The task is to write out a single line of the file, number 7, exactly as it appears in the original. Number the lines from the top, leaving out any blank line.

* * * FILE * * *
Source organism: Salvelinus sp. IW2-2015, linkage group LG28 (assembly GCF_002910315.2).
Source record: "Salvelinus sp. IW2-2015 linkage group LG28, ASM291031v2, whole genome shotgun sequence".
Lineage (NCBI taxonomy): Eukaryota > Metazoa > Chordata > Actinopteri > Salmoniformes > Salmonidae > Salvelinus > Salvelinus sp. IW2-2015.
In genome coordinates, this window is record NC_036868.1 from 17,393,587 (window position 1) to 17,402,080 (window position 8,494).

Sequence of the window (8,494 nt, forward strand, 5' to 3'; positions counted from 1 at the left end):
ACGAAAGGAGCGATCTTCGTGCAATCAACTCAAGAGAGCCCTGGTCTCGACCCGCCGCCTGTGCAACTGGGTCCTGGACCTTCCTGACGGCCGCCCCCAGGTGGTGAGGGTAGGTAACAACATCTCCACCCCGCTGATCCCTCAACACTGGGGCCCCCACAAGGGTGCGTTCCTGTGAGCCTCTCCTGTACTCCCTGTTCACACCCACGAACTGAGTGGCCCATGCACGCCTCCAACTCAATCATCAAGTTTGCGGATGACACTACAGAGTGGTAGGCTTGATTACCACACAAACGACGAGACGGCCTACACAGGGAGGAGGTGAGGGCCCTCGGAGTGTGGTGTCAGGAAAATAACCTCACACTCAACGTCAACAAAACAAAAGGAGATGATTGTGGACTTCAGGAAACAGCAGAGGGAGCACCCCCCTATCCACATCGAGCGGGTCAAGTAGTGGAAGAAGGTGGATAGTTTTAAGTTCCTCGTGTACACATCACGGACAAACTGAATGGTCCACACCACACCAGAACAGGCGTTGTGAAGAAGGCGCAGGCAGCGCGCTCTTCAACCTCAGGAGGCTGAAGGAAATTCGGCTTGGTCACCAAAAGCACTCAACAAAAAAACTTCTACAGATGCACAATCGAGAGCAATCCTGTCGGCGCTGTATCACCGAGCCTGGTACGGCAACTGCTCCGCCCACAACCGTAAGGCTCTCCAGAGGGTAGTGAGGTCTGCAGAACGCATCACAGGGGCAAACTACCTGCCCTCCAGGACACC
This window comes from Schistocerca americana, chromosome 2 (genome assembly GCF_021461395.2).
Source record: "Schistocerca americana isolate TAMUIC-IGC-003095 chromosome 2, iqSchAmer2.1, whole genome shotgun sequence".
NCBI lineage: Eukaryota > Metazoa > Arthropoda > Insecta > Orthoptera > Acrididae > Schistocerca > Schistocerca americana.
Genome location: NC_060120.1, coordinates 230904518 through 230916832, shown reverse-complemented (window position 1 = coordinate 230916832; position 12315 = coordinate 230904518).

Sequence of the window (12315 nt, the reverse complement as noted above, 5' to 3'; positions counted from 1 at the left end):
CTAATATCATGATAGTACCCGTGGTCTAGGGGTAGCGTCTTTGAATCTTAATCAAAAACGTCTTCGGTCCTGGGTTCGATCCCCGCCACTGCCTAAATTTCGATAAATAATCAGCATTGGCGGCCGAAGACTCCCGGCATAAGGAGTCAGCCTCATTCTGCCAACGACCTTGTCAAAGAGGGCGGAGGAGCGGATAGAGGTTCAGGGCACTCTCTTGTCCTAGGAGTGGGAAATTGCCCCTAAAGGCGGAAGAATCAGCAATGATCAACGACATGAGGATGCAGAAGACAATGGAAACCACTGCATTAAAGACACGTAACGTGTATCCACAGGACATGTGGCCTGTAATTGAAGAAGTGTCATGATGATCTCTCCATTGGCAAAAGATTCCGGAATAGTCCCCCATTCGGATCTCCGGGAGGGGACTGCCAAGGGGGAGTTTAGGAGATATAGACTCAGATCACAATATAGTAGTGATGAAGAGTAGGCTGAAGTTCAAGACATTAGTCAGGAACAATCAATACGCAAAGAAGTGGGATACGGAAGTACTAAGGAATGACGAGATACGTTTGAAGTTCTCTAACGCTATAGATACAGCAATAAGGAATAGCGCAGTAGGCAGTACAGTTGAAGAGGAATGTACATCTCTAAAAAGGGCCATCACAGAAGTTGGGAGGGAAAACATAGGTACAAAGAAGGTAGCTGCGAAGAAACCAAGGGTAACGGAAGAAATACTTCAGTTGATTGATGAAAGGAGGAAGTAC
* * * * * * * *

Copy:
This window comes from Schistocerca americana, chromosome 2 (genome assembly GCF_021461395.2).